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Top News in the A.M.
This weekend, Facebook CEO Mark Zuckerberg committed to turning on Safety Check in more human disasters going forward, responding to criticism that the company turned on its safety feature for Paris on Friday night, but not for Beirut and other bombings.
Brooklyn Bridge Ventures Nears a Close on Fund Two
Brooklyn Bridge Ventures, a three-year-old, seed-stage venture firm led by its founder and sole general partner, Charlie O’Donnell, is about to close its second fund with $15 million, up from an $8.3 million debut fund closed last year.
It’s a meaningful milestone for O’Donnell, who got his start in venture capital as an analyst at Union Square Ventures and later worked as a principal with First Round Capital before striking out on his own in late 2011.
Last week, we sat down with him in San Francisco to talk about what the fundraising process has been like. We also chatted about his current portfolio, whether Silicon Valley VCs are paying as much attention to New York as they have in recent years, and why he’ll (probably) never be more than a one-man show.
You’re just finishing up your first fund. How many companies did you wind up backing and what was your average check size?
We funded 33 deals and the average check size was between $200,000 and $250,000.
Given its size, were you able to make any follow-on investments?
I don’t care about that stuff. I’m getting in so early [that] my average pre-money valuation is $4 million. If you sell a company for $250 million and you got in at $4 million and your fund is only $8 million, the multiple is so high and the base is so low that you return your fund on just two or three of those deals.
At $8 million, you basically need to create a billion dollars in total enterprise value across 33 companies. It’s hard work, but you don’t have to suspend reality to imagine that a few portfolio companies might exit [in acquisitions totaling around] $250 million. You get four or five [additional] $50 million [exits], and a couple of singles and doubles where you get your money back, and it’s a 3x fund, even if the other 17 investments go to zero.
Ample Hills Creamery, a four-year-old, Brooklyn-based chain of ice cream shops that has become renowned for its unusual and decadent creations, has raised $4 million in funding from Brooklyn Bridge Ventures, Lerer Hippeau Ventures, Red Sea Ventures, and individual investors, including Brooklyn Brewer cofounder Tom Potter, who led a CircleUp syndicate that joined the round. TechCrunch has more here.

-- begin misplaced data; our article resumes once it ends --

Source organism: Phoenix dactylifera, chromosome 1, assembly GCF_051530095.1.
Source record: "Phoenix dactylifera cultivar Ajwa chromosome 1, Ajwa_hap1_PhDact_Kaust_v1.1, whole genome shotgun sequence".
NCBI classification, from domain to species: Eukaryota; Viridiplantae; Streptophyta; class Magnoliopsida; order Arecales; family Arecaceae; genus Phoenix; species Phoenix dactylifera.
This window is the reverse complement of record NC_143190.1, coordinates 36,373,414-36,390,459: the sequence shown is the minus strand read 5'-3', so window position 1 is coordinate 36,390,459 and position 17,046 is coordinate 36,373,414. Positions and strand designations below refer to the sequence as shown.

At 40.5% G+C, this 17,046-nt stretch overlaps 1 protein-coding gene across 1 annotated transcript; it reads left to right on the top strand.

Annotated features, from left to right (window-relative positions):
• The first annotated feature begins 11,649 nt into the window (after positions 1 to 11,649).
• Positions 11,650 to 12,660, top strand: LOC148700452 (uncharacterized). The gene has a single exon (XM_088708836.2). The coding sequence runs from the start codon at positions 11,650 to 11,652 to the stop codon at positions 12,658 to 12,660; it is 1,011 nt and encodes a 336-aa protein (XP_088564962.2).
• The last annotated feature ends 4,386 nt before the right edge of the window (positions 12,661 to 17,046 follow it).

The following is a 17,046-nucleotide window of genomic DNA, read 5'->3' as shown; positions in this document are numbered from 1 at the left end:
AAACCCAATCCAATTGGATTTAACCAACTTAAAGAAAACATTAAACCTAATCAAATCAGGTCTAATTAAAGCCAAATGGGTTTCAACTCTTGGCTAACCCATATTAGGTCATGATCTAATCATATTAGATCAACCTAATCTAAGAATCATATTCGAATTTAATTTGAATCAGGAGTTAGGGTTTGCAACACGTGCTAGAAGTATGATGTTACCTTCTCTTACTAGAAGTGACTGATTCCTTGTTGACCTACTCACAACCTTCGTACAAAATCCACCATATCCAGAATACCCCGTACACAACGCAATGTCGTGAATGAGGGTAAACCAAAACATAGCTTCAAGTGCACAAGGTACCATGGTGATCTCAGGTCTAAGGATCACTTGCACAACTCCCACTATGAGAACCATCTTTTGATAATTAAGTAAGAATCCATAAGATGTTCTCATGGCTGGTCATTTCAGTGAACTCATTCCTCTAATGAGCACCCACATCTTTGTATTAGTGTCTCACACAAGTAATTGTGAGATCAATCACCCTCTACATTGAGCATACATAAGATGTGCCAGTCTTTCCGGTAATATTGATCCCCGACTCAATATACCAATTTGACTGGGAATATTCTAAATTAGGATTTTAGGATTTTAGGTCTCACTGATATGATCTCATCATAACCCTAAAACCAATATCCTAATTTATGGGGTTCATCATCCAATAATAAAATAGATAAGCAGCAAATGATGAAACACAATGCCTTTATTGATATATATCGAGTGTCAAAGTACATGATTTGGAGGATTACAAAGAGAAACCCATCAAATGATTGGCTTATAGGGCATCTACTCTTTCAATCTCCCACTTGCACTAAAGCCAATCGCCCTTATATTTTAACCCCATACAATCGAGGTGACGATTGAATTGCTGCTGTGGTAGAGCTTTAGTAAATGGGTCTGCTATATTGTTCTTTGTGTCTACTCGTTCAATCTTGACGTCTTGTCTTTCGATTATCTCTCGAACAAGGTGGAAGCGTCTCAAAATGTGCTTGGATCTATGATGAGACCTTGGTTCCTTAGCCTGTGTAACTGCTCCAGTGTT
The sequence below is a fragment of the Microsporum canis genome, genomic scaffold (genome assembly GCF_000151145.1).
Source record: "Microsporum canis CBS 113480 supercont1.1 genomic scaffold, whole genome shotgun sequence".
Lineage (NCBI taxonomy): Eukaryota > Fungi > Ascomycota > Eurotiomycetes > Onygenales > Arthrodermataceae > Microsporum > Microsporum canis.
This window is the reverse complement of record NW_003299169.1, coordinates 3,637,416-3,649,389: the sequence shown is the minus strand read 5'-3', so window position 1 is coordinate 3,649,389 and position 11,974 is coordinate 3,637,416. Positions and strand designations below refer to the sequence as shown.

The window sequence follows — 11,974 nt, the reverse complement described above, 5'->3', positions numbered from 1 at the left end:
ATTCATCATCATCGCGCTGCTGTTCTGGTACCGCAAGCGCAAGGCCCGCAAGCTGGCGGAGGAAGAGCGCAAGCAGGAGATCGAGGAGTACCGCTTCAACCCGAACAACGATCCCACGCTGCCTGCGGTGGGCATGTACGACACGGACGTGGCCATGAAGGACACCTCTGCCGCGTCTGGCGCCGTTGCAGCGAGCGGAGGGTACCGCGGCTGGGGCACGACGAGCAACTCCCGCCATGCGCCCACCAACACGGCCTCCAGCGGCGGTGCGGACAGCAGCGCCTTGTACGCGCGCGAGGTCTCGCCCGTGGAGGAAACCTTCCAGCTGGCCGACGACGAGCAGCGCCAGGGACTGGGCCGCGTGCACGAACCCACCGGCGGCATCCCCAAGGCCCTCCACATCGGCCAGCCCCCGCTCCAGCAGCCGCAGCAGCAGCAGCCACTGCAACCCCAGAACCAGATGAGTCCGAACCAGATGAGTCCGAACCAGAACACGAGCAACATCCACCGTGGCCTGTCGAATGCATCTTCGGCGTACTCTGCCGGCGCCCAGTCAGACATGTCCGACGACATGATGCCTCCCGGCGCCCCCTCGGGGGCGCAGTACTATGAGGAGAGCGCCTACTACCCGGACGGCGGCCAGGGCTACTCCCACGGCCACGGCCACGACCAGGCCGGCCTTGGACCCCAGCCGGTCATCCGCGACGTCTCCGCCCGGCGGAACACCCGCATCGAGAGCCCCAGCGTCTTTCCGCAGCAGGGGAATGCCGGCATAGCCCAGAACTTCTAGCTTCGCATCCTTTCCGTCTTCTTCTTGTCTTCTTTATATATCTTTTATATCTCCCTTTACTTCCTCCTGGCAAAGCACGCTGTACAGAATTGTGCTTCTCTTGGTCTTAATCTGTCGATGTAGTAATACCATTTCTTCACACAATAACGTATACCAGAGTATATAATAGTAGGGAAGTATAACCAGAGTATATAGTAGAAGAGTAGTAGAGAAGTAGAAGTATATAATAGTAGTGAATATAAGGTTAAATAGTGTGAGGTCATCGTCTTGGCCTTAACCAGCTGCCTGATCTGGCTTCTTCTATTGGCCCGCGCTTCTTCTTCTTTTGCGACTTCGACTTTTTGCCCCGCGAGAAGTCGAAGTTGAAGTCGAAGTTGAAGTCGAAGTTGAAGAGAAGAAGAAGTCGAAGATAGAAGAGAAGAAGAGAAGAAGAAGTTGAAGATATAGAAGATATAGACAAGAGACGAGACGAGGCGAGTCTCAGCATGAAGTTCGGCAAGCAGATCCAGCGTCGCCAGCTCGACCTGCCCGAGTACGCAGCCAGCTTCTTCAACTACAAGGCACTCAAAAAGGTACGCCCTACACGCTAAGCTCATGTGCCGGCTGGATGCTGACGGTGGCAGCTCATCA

Avedro, an eight-year-old, Waltham, Ma-based ophthalmic drug and medical device company that leverages corneal cross-linking and refractive correction, has raised $32 million in funding co-led by InterWest Partners and OrbiMed Advisors. More here.
BridgeU, a two-year-old, London-based higher-ed preparation and application platform, has raised a seed round of $2.5 million led by Octopus Investments, with participation from Fresco Capital, Seedcamp, and individual investors, including Deborah Quazzo. TechCrunch has more here.
CashKaro, a two-year-old, Gurgaon, India-based startup that redirects traffic to e-commerce sites and tries converting visitors into buyers with coupons and price comparison information, has raised Rs 25 crore (around $5 million) in Series A funding from Kalaari Capital. The Economic Times has more here.
Digg, the Internet curation site founded in San Francisco in 2004 and later acquired and relaunched by Betaworks in 2012, has raised $4 million in Series A funding. This latest funding comes from DG Incubation, the investment subsidiary of Digital Garage, which also invests in Betaworks. TechCrunch has more here.
Jobber, a five-year-old, Edmonton, Alberta-based cloud software company that helps mobile service businesses organize their scheduling, invoicing, CRM, and team management, has raised $8 million in Canadian dollars ($6 million U.S.) in Series A funding led by OMERS Ventures, with participation from existing investors, Version One Ventures and Point Nine Capital. TechCrunch has more here.
LoveCrafts, a nearly four-year-old, London-based crafting community, marketplace and e-commerce startup, has raised $20 million in Series B funding led by Highland Europe, with participation from existing investor Balderton Capital. TechCrunch has more here.